You Are Everywhere: Mapping the New Retail Supply Chain
Gone are the days of single-channel apparel retailing—and supply chains servicing that model. Today, apparel retailers must optimize their supply chains to deliver products from any point where consumers want to buy them.
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The formula for apparel retail success used to be straightforward: give consumers quality, on-trend garments at the right price point, in an attractive store setting with helpful sales associates, and watch the dollars roll in. Behind the scenes, the supply chain needed only to support the single mission of getting goods to retail stores on time—a largely predictable process.
Today, however, the apparel retail environment is vastly different. Brick-and-mortar stores exist as merely one channel in a rapidly expanding multi-channel world that has complicated the retail landscape. The typical channel lineup for apparel retailers can now include brick-and-mortar stores; outlet locations; e-commerce sites; social and mobile commerce; catalogs; and other seasonal or single-use channels such as pop-up stores and flash sales.
Consider even the emerging channel of "broadcast retail," pioneered by the reality TV show Fashion Star. Contestants designed apparel in hopes of convincing buyers from Macy's, Saks Fifth Avenue, and H&M to carry the designs in their stores. The winning garments were made available for consumers to buy in stores and online immediately following each episode. It's easy to imagine the supply chain headaches that scenario could cause.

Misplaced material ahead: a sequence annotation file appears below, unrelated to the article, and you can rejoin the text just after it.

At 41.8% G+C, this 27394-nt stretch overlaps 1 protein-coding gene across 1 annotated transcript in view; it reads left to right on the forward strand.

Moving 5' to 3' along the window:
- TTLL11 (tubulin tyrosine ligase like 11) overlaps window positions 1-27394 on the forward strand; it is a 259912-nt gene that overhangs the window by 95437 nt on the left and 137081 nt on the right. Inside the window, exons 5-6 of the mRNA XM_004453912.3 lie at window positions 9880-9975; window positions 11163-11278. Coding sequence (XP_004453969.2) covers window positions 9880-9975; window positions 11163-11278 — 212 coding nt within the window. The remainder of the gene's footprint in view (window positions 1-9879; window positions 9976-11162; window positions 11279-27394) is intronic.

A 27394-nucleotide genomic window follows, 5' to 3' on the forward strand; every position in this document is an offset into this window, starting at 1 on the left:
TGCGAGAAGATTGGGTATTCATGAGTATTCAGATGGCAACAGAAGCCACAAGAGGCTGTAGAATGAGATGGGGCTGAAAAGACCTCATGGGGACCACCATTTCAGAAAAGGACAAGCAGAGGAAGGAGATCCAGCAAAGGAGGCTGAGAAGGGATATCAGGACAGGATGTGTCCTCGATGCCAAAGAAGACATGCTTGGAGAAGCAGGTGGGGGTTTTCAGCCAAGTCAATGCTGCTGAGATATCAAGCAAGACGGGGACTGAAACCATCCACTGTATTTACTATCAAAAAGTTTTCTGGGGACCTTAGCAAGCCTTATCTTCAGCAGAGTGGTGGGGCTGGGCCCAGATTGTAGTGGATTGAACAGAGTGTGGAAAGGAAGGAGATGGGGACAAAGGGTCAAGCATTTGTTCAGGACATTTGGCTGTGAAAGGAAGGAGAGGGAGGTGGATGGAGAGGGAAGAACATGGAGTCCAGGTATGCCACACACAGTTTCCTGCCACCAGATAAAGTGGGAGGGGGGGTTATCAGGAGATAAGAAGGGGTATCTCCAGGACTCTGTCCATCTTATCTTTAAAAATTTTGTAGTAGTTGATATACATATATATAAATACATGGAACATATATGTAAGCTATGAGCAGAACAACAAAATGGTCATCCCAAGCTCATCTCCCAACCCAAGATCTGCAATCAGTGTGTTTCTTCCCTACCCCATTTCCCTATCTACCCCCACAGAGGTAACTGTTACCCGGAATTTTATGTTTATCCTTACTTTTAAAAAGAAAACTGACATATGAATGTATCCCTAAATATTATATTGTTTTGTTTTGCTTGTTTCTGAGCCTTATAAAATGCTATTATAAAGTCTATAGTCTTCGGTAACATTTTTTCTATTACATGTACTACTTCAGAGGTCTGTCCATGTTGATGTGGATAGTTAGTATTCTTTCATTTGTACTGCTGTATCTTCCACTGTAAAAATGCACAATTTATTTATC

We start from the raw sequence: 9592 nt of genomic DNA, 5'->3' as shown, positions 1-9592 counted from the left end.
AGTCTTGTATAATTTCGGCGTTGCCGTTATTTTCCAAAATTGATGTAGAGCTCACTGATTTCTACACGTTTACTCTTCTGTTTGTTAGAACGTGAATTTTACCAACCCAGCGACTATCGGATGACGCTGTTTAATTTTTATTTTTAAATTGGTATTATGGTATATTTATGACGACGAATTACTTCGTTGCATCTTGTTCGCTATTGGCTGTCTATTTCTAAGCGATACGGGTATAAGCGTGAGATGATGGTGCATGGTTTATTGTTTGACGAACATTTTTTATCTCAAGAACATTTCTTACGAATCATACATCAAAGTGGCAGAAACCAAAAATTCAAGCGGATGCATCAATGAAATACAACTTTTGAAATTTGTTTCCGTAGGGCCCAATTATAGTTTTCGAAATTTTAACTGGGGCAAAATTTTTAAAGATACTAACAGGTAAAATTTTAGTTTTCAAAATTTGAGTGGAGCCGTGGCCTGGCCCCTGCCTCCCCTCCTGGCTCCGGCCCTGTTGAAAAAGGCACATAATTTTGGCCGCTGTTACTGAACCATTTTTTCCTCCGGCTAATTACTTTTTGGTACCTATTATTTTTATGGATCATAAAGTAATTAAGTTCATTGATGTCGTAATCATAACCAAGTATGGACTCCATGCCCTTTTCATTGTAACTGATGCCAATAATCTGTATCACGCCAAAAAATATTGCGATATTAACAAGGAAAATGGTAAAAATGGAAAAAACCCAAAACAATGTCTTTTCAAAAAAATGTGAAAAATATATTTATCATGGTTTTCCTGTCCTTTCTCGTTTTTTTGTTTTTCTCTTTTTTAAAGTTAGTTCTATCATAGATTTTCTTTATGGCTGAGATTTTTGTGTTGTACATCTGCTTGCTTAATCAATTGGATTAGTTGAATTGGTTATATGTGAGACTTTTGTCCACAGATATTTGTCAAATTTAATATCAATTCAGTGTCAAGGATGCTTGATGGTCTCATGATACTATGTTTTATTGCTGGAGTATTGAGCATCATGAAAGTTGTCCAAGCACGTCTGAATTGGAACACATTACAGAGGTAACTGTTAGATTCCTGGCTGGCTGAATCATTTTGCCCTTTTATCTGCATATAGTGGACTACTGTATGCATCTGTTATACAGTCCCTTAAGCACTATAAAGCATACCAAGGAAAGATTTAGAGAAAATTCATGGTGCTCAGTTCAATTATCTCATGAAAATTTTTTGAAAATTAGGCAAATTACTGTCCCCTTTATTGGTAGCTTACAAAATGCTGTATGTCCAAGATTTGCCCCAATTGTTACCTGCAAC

The availability of these myriad channels has, in turn, boosted shoppers' expectations within each channel. "Today, a typical American consumer expects cross-channel services such as 'click-and-collect' and 'order-to-deliver'; wider online SKU offerings; in-store kiosks; free delivery; free returns through any channel; and a mobile retail site," notes E-Commerce & Multichannel Fulfillment: Supply Chain Flexibility Key to Meeting Changing Demands, a whitepaper sponsored by third-party logistics (3PL) provider Exel.
The New Retail Reality